Steven Dutch, Professor Emeritus, Natural and Applied Sciences, Universityof Wisconsin - Green Bay
I need to make it crystal clear that none of this is my own research. Thepictures on this and associated pages were taken on a GSA field trip in 2003 ledby Norm Smyers of the U. S. Forest Service and Roy Breckenridge of the Idaho Geological Survey, and the interpretationspresented here are largely those of Dr. Smyers and Dr. Breckenridge as presented on the field trip andits guidebook. I thank Dr. Smyers and Dr. Breckenridge for an outstanding fieldexperience.
|The gorge here is a miniature version of Devils Gate, Wyoming. The flat terrace across the river is not bedrock but glacial deposits. A bedrock spur projecting into the valley was buried and then incised by the river.|
Above: panorama of Lake Pend Oreille, from south at left through west(center) to north (at right). The Clark Fork River enters the lake out of viewto the left and the lake drains through the valley left of center, where amoraine impounds the lake. The distant hills left of center blocked the icelobe. The ice tongue that dammed Glacial Lake Missoula was no narrowsliver. It filled this entire valley and extended about halfway up the hills onthe left syline.
|Mouth of the Clark Fork River where it enters Lake Pend Oreille. The high peak at far left is Green Monarch, which calls to mind some sort of weird mutant butterfly. The notch just inside the picture was possibly an ice-marginal drainage.|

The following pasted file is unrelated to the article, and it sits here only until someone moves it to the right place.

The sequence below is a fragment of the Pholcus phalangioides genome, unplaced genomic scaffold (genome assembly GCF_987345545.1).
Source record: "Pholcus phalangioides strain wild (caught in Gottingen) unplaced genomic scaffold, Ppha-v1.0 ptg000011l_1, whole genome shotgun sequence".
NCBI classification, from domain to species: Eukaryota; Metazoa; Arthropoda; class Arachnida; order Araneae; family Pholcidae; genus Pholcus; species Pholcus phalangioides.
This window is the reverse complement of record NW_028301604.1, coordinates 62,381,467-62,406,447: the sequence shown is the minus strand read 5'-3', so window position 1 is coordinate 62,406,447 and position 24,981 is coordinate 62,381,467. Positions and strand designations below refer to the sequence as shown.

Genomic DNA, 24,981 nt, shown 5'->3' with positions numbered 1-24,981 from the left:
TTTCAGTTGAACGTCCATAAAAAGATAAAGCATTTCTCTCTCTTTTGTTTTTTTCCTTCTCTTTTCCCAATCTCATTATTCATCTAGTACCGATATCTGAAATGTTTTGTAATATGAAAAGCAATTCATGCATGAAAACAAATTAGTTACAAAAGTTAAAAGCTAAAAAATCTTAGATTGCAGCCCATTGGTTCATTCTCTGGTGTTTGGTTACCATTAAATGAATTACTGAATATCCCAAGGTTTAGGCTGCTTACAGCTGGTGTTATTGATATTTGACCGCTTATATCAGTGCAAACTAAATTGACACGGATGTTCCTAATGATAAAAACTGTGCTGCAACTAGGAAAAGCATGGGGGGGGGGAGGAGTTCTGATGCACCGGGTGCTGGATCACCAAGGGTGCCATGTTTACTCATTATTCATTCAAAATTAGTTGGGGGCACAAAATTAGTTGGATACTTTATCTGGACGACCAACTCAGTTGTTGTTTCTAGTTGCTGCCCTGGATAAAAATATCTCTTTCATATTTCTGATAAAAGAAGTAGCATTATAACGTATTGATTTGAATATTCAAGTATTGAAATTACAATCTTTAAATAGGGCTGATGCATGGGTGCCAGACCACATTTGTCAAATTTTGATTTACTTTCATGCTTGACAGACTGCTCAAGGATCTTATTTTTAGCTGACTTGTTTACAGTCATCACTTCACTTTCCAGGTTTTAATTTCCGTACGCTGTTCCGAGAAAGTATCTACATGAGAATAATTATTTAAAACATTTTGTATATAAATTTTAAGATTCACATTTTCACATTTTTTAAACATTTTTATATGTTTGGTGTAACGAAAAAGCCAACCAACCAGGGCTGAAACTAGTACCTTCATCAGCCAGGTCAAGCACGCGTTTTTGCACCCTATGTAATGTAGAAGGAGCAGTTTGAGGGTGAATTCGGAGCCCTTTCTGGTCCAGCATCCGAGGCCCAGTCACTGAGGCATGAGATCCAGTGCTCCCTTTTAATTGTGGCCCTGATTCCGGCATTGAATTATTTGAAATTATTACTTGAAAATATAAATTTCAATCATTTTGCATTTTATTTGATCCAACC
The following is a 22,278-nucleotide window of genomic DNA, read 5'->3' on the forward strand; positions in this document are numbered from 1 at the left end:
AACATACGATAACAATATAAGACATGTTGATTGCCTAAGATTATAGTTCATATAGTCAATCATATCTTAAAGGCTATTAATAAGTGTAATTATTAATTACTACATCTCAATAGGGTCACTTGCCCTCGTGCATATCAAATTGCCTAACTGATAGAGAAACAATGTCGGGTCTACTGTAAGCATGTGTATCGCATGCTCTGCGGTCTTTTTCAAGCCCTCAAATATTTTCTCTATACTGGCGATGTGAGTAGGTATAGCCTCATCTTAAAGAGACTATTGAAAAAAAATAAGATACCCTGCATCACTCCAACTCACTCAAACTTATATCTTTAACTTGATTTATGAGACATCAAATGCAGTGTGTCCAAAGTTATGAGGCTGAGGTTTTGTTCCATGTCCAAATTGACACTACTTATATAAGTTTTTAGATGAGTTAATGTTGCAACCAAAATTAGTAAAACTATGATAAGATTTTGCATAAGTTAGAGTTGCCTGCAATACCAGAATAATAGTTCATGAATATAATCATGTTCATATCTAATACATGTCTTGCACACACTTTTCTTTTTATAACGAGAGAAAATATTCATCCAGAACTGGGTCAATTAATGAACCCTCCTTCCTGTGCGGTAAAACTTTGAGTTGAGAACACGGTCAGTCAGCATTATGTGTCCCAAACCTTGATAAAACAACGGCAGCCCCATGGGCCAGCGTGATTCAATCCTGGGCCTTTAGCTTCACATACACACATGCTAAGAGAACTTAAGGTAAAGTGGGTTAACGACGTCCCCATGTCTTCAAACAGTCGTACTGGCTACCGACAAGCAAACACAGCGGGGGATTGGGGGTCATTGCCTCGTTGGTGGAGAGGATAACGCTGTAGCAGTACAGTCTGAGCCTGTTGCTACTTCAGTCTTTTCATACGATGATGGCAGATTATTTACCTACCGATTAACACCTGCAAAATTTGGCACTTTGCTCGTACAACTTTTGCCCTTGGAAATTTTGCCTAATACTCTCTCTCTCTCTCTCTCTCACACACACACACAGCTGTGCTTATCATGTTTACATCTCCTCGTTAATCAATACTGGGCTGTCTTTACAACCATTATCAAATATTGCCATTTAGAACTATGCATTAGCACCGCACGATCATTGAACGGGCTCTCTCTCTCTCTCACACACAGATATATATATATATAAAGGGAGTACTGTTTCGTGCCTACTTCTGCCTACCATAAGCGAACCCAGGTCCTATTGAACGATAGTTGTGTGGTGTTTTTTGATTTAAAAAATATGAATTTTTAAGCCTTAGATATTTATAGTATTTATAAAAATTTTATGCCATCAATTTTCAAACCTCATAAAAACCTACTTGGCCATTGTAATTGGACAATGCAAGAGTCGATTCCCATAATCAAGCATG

|Why is a state park in Idaho named after an admiral? Because it used to be a Navy training center during World War II. The Navy still has a facility in nearby Sandpoint where they test equipment. The roads in the park have the characteristic look of a military base layout.|
|The military has an unerring instinct for sand and gravel; in this
case, a moraine. This is the moraine that impounds Lake Pend Oreille.
It can be seen abutting the mountains at center.
It's not that the military likes sand and gravel so much, but they tend to locate facilities on otherwise marginal and little used land.
|Left and below: general views of Rathdrum Prairie.|
|Below: the grazing illumination nicely brings out current ripple marks on the Rathdrum Paririe.|
|Closing the circle. The hill at right is the north side of Ross Point, the first stop on the trip.|
|The flood gravels are very porous and serve as the principal aquifer for the Spokane area. This gravel pit extends below the water table but dredges continue to extract gravel from underwater.|
|The very abundance of the Spokane aquifer means paradoxically that little is known about it. Most wells are shallow, so little is known of the depth or stratigraphy of the aquifer.|
Created 9 November 2003, Last Update 07 June 2020